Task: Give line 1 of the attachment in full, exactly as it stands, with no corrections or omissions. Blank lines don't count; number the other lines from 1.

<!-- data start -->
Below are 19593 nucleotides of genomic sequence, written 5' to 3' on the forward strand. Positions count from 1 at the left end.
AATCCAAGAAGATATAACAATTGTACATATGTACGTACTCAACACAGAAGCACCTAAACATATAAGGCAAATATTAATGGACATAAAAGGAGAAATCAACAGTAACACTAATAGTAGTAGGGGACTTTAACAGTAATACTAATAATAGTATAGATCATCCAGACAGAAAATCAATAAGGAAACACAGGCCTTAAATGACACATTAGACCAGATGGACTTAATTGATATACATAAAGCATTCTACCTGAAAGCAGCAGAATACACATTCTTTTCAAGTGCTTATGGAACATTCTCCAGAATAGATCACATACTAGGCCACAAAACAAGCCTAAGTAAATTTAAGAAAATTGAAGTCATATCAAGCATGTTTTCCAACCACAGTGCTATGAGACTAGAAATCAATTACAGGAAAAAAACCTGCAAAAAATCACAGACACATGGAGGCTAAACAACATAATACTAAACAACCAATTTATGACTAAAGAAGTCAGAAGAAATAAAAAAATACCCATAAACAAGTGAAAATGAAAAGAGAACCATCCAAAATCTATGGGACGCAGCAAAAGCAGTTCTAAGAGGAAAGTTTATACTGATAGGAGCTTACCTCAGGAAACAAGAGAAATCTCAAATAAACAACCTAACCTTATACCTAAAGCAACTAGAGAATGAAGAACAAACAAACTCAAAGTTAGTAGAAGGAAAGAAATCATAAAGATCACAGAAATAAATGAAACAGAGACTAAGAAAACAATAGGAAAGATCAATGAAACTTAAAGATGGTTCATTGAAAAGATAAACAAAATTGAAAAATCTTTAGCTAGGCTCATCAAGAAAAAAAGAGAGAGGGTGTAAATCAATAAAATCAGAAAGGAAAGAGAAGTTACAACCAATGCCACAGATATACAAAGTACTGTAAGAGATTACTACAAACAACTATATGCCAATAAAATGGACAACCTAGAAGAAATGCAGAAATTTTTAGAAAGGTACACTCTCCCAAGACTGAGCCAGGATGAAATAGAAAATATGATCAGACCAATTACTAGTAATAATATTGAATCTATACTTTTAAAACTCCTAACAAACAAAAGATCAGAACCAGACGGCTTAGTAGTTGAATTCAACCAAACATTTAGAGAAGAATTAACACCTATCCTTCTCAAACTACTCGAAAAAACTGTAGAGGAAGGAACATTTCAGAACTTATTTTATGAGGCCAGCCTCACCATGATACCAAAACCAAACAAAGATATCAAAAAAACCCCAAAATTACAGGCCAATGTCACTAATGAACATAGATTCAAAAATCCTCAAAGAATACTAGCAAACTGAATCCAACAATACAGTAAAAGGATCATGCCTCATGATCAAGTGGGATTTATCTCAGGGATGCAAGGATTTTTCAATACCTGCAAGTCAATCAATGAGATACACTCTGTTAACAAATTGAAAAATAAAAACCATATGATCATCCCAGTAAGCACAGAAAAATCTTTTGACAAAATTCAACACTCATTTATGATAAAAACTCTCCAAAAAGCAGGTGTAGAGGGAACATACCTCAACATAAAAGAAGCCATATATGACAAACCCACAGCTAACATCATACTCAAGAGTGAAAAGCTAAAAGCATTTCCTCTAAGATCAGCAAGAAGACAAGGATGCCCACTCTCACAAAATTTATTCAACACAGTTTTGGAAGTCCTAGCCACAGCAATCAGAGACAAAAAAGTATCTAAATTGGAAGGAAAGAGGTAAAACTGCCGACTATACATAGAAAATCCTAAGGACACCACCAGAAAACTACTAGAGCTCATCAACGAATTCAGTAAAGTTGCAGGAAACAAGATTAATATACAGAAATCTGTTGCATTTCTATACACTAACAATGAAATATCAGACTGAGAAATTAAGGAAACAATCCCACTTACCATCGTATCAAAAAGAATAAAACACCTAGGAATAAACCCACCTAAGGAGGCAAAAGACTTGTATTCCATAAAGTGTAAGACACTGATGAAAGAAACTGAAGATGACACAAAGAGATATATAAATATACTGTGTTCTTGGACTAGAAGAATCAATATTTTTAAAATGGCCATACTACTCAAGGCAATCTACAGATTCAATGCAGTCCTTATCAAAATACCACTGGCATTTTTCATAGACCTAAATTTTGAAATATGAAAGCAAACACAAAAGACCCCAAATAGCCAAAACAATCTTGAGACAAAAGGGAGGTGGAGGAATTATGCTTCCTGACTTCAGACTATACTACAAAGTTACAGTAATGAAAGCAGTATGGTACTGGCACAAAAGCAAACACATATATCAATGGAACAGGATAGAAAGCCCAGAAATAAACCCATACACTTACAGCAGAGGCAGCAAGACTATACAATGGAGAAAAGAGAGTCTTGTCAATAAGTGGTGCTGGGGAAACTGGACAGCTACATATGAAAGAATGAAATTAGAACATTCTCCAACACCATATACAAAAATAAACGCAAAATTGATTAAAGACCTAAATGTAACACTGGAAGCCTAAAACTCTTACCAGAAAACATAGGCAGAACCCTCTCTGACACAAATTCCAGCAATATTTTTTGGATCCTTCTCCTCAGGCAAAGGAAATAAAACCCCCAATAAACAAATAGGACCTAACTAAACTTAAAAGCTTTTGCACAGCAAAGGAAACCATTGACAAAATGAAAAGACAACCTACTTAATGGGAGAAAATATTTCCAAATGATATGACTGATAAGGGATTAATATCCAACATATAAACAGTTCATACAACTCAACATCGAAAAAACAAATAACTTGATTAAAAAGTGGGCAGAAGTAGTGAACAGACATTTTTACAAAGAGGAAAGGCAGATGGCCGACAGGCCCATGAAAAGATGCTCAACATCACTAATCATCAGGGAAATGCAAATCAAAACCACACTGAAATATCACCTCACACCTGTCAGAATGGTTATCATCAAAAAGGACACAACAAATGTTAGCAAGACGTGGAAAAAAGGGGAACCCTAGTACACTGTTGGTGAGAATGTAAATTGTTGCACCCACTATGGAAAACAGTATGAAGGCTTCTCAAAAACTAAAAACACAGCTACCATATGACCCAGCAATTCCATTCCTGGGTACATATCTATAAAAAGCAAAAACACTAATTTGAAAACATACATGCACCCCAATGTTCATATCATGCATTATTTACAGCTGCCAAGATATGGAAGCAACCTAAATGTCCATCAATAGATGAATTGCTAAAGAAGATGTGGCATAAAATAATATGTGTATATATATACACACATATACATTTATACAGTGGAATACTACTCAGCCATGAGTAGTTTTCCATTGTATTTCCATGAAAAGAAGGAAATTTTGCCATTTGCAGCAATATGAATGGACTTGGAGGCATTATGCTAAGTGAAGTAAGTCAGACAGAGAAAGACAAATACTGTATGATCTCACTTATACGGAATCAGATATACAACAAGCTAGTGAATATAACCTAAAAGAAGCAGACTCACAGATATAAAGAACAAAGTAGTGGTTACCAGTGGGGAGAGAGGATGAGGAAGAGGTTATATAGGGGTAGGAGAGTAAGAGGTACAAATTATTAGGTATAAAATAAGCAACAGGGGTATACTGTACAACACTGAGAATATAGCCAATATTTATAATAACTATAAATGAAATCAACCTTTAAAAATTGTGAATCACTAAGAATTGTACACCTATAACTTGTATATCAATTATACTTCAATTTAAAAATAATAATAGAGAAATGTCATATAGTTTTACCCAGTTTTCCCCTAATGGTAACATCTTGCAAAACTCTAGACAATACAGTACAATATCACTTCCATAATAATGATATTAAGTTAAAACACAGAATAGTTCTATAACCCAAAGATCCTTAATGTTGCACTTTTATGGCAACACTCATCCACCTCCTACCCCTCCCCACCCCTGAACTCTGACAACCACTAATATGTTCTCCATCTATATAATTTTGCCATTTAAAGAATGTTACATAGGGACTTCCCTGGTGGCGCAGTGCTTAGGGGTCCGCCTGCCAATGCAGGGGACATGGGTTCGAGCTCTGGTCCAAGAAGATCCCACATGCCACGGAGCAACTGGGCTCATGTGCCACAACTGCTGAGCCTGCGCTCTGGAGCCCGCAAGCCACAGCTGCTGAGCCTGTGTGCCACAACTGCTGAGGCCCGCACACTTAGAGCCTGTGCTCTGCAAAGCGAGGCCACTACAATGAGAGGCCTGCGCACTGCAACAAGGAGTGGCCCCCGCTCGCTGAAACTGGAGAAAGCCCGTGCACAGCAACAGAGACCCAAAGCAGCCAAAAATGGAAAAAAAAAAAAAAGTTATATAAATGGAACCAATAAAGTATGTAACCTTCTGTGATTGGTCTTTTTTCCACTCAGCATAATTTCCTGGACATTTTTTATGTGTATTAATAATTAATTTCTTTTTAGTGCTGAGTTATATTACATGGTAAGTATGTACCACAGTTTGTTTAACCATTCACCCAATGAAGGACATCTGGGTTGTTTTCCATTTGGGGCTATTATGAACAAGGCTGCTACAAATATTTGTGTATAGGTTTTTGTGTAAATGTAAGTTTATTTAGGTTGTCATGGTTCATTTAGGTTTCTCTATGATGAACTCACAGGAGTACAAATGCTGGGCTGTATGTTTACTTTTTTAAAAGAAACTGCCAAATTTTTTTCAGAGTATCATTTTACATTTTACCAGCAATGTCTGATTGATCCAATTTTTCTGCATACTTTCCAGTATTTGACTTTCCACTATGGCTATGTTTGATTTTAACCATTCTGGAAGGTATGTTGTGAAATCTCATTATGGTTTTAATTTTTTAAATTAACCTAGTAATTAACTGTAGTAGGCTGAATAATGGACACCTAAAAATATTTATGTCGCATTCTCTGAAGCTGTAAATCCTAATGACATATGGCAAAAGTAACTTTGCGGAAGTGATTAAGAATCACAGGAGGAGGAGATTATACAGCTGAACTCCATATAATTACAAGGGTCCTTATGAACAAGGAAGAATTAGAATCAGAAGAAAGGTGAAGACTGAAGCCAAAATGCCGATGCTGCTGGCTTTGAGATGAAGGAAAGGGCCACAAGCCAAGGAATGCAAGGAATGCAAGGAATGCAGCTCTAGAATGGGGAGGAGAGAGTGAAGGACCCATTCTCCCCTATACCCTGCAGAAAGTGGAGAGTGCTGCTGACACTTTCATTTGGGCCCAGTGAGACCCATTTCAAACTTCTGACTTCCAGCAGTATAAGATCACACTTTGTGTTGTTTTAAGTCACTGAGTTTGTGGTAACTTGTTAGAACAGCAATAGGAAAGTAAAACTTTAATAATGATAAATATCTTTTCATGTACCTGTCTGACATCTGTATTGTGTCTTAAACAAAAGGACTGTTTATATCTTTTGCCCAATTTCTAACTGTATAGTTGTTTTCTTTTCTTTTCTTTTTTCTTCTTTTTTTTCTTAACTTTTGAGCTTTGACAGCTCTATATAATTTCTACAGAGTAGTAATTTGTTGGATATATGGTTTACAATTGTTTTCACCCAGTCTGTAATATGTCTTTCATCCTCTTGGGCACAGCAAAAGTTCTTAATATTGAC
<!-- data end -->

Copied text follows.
Below are 19593 nucleotides of genomic sequence, written 5' to 3' on the forward strand. Positions count from 1 at the left end.